Significantly. We've found that oxygen therapy prolongs life or prevents mortality. We've found that pharmacotherapy can change the rate of decline of lung function, that pulmonary rehabilitation improves dyspnea and exercise capacity; that it prevents exacerbations and improves the quality of life, and we've shown that lung volume reduction surgery for some patients improves all of those as well as longevity.

We've come a long way. And what once was a negative attitude toward therapy is now much more positive. People do feel this disease is treatable, and that's reflected by companies which are now making products for COPD therapy.

What were the greatest challenges in performing and presenting your work?

The greatest challenge is that the field is under-funded. Let me rephrase that to give it the right flavor: it's the least well-funded, biggest killer in the United States by any institute that funds research. Getting funding to conduct studies in COPD has been very hard and it continues to be so. It's gotten a little better, but it still remains the least-funded largest killer in the United States. It's the fourth largest killer not just in the United States, but also in the rest of the world.

Why do you think that is?

It's still this feeling that COPD is self-inflicted. It's due to cigarettes. It's also a disease of poorly educated, poor people. You don't see a lot of executives smoking now. It's not like a heart attack that anyone can get. It's not like stroke or cancer. Those things anyone can get. Getting emphysema from smoking is a blue-collar disease, and I think that's why it's so poorly funded.

If you performed your research again, or published your paper again, what, if anything, would you do differently and why?

I would have liked to have had more numbers—2,000 patients instead of 859. That would have given us a little more precision. I don't think it would have changed anything else. I think the index is pretty good and our results have been corroborated.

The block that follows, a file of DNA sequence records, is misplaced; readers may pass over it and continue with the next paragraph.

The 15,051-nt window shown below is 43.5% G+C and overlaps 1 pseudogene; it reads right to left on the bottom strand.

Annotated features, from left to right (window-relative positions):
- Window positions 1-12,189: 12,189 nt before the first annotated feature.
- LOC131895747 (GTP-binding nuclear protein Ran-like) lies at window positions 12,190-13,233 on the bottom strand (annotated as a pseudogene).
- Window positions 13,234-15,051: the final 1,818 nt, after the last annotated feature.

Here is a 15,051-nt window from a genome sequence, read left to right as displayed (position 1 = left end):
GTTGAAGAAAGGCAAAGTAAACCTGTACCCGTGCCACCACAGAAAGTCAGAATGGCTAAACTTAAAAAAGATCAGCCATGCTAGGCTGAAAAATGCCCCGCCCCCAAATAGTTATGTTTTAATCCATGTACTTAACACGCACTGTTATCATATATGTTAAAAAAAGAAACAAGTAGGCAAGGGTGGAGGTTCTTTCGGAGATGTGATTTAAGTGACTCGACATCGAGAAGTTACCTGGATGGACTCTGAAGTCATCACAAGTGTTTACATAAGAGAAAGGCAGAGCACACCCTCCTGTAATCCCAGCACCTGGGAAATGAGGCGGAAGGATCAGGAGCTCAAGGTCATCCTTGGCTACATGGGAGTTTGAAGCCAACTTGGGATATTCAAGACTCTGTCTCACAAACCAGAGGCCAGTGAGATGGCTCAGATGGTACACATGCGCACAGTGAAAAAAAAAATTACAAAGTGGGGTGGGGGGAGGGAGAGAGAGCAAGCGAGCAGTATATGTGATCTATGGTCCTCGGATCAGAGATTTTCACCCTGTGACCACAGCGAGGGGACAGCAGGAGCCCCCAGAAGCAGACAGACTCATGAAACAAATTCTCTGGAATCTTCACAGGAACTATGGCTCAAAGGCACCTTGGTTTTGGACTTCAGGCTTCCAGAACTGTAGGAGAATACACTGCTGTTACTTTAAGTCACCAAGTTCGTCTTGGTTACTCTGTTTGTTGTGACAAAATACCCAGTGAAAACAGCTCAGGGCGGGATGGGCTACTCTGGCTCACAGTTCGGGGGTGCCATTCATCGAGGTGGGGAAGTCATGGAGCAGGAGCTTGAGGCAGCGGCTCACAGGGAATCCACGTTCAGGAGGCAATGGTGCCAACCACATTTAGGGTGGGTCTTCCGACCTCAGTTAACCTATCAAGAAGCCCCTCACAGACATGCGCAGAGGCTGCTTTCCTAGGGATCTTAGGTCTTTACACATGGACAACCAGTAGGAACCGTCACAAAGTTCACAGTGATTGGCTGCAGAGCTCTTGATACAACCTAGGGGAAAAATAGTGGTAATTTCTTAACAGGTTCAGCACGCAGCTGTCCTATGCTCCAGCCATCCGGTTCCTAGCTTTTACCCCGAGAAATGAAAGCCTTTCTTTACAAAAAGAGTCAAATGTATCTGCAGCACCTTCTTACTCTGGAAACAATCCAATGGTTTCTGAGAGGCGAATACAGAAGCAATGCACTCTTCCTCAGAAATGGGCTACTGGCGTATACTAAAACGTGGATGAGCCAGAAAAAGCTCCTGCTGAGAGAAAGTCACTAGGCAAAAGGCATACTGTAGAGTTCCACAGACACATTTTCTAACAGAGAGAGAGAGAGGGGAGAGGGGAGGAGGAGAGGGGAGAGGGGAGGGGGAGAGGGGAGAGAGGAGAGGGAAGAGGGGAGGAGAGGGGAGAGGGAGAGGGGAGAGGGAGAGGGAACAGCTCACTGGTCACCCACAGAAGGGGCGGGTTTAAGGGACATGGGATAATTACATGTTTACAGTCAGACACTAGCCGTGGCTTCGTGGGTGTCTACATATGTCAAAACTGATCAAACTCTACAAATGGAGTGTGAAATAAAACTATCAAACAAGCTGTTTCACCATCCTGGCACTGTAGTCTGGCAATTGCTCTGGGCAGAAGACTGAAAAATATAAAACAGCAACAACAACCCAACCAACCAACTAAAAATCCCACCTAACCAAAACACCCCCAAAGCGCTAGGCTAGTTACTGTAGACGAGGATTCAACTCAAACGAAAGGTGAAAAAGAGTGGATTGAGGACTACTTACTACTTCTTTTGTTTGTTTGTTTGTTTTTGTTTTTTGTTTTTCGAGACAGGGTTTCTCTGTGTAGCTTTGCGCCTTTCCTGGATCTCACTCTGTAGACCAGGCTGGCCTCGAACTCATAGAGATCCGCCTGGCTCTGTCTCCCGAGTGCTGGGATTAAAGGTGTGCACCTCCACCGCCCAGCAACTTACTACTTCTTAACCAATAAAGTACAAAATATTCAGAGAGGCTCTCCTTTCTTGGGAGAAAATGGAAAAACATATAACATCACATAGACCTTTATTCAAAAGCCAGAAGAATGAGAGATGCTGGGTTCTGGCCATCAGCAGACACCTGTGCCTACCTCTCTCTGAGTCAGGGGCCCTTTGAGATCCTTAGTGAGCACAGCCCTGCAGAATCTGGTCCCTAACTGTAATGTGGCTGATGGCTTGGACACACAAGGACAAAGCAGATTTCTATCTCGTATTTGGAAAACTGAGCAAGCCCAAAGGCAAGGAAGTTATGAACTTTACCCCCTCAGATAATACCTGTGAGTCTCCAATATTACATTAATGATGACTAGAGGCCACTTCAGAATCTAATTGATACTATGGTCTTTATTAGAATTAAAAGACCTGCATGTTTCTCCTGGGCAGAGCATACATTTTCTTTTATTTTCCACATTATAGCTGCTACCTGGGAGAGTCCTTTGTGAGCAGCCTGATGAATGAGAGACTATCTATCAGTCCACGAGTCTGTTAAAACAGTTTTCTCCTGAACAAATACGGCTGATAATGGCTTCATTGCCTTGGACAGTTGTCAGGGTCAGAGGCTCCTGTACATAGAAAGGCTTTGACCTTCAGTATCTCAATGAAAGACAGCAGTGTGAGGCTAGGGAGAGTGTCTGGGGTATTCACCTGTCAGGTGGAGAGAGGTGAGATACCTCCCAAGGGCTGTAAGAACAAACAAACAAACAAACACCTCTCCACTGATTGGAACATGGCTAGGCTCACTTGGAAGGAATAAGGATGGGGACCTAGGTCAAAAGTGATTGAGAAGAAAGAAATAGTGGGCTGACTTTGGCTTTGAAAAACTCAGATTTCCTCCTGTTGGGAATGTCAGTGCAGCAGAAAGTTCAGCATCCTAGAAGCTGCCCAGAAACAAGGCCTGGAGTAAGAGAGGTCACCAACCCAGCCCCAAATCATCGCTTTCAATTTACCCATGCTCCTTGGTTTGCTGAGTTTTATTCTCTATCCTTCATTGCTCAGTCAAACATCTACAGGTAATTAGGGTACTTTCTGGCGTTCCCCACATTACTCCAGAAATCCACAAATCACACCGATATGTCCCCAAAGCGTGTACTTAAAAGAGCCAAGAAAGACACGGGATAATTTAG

What would you like to convey to the general public about your work?

I'd like to say that COPD is a preventable and treatable disease. That's the message for the general public. For the researchers and the younger people in medicine, I'd like to say that having faith in one's potential is very useful. It's essential, actually.

Final question: Are you satisfied with your career, and what you've accomplished in the years that you've been working on COPD?

Absolutely, I have had a ball. I've made a living and I hope I've been able to help others. You can't beat that. In addition, together with my wife, we have built a nice family. We put four kids through college and have five grandchildren. I don't have a house on Cape Cod. I'm not a member of a club. I don't have horses or a boat, but I wouldn't have had time to use them if I had. I've had a very nice life. I like what I do.

Bartolome Celli, M.D.
Pulmonary and Critical Care Medicine Division
Brigham and Women's Hospital
Boston, MA, USA

Bartolome Celli's current most-cited paper in Essential Science Indicators, with 763 cites:

Celli BR, et al., "Standards for the diagnosis and treatment of patients with COPD: a summary of the ATS/ERS position paper," Eur. Resp. J. 23 (6): 932-46, June 2004. Source: Essential Science Indicators from Clarivate Analytics.

Additional Information:

Read an interview with Jørgen Vestbo—coauthor of the paper above.


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Special Topics : Chronic Obstructive Pulmonary Disease (COPD) : Bartolome Celli Interview - Special Topic of Chronic Obstructive Pulmonary Disease (COPD)